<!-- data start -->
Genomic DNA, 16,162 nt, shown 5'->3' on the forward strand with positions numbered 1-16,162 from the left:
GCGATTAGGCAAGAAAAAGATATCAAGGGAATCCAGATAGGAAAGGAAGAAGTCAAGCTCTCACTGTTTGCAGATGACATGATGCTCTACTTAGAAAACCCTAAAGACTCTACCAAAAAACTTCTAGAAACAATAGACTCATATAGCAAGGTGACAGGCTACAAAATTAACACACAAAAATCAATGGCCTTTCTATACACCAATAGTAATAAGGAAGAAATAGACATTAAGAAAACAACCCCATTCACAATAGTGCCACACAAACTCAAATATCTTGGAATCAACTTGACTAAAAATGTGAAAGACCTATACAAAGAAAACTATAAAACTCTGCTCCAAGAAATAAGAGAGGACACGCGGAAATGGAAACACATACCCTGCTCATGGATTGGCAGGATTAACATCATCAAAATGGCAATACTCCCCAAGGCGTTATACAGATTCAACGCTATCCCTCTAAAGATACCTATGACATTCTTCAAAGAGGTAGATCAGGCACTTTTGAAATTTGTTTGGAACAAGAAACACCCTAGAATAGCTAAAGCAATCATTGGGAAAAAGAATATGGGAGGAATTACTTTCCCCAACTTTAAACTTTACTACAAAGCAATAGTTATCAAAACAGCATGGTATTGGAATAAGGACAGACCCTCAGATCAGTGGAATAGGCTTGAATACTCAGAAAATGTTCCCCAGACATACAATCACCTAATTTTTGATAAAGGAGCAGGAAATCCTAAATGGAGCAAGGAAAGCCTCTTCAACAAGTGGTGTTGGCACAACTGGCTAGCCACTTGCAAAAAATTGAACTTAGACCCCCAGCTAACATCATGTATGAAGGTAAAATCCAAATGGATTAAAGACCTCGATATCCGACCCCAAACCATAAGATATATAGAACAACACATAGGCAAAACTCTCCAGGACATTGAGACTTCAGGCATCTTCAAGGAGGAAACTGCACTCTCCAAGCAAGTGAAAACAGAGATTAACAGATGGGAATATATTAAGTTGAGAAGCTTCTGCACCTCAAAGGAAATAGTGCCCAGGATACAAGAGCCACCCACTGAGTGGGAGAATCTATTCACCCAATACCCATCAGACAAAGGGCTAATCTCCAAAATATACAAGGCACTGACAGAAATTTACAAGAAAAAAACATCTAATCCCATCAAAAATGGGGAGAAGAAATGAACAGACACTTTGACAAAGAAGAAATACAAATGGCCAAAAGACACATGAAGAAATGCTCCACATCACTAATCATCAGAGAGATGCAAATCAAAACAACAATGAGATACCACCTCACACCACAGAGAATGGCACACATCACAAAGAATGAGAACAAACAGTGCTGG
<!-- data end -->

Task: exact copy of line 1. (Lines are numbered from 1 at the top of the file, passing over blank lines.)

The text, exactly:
Genomic DNA, 16,162 nt, shown 5'->3' on the forward strand with positions numbered 1-16,162 from the left: